I recently found a rough book that I used in what was then fifth form – nowadays it would be called year 11; the year students turn 16, the year of external exams. I reproduce a story from it here, word for word. It might show you where my mind was in those days.

Mike gazed into the water, wondering what would happen to him. He thought about Sophie, then hurriedly blinked back the tears that came to his eyes. Big boys don’t cry, he thought.

Children shouted as they ran about on the grass, and his mind wandered back to that day when Sophie…

This was no good. He must forget about her. It would do no good, all this remembering. But as long as he could hear a motorbike roaring– He slowly straightened, and wandered over to where a crowd of boys gathered round a motorbike. He recognised the owner as Paul, and seeing how proud Paul was of his new bike was like looking in a mirror and seeing himself a few months ago, so proud and important, and he saw Sophie’s face; he remembered how reluctant she had been to ride on the bike, and how he’d persuaded her.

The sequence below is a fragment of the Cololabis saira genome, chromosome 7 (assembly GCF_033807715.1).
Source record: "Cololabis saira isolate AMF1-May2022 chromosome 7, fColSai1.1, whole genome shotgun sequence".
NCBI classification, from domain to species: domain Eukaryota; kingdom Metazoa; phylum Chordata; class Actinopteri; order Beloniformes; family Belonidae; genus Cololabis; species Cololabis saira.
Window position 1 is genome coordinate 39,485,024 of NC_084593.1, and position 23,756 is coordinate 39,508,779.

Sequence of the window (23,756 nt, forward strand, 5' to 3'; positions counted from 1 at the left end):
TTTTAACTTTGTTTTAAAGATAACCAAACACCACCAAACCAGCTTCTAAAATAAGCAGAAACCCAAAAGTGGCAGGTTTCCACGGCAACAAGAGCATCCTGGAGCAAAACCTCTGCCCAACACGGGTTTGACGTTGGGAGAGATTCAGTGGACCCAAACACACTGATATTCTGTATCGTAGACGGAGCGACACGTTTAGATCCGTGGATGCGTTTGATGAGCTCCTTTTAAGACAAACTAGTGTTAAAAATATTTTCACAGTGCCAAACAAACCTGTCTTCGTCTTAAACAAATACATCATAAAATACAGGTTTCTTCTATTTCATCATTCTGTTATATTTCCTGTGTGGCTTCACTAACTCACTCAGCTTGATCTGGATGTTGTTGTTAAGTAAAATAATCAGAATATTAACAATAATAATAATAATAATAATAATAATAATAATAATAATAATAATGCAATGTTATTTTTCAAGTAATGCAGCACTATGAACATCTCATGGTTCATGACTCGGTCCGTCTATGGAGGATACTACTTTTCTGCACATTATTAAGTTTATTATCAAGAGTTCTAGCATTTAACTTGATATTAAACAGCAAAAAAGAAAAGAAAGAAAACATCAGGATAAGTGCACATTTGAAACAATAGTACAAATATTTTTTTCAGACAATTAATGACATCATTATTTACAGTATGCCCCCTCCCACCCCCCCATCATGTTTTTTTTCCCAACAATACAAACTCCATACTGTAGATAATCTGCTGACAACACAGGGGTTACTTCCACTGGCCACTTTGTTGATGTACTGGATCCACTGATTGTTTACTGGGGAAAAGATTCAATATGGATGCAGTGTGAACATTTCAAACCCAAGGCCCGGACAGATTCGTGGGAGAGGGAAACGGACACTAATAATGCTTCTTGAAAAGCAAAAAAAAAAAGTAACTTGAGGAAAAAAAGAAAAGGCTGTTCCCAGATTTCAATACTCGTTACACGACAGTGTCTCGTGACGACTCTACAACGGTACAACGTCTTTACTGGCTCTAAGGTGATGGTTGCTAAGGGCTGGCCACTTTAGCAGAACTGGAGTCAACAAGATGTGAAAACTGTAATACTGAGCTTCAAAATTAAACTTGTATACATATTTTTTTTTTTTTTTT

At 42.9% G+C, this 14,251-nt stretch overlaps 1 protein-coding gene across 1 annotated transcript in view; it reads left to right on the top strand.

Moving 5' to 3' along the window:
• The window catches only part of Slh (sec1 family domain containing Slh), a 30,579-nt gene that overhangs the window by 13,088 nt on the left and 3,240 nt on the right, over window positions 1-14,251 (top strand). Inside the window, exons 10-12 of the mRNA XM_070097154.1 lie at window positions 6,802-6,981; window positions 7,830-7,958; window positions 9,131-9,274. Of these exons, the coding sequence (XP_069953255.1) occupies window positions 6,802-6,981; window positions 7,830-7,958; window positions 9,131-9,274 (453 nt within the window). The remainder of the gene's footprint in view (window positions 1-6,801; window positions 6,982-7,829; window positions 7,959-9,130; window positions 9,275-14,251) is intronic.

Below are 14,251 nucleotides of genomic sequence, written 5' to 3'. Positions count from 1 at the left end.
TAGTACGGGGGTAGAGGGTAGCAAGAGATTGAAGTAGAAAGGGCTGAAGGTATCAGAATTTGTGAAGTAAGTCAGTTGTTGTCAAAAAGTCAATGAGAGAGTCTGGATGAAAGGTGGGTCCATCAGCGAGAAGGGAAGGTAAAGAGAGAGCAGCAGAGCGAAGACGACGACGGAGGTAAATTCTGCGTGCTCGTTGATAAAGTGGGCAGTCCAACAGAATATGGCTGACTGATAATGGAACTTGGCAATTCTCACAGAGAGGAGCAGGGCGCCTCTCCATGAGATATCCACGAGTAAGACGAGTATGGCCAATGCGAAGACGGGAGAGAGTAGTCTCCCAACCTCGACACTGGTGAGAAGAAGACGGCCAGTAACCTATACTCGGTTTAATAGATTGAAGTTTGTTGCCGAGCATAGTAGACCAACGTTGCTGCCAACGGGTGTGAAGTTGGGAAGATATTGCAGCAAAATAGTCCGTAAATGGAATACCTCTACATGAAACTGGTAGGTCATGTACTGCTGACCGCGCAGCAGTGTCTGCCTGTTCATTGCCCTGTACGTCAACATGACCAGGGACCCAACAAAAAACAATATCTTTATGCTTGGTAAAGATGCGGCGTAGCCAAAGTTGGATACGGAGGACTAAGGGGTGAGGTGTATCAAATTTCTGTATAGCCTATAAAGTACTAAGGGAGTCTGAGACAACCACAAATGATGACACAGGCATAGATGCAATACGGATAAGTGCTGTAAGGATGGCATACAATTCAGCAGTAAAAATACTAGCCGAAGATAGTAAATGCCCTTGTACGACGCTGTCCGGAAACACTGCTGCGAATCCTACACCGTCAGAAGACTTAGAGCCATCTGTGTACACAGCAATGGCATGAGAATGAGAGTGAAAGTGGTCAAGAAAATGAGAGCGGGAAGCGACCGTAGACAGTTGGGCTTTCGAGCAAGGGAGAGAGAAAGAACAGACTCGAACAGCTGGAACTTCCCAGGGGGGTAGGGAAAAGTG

As if in a dream he saw Paul slip his arm round his girlfriend’s waist and lead his friends towards the cafe, leaving the bike behind. As he stared at it suddenly fury welled up inside him and jumping on the bike he kicked the stand away. As the engine roared into life he heard shouts behind him, but suddenly he didn’t care. There was a wall in front of him and no room to turn, but he didn’t care about that either. All he could see was Sophie’s face, Sophie laughing, Sophie having a good time, then suddenly he saw her lying on the ground, with the motorbike on top of her. The picture melted and he came to his senses — too late.

With all this focus on loose worksheets and fun activities in the classroom, I mourn the loss of the rough book. I think it’s time I got back to using a creative notebook.

 

 

Betrayed

Please note: this is rather different from my usual type of post…

In the news today is the story that Rolf Harris has been convicted on charges of sexual assault on young girls, with more cases possibly in the pipeline.

My reaction to that is to feel totally betrayed. I believed in the man. I loved his music, and his art, and thought he was an all-round good guy. All the way through I was thinking that it was a mistake; that the accusers were making things up, that they had misunderstood, exaggerated, were trying to cause trouble.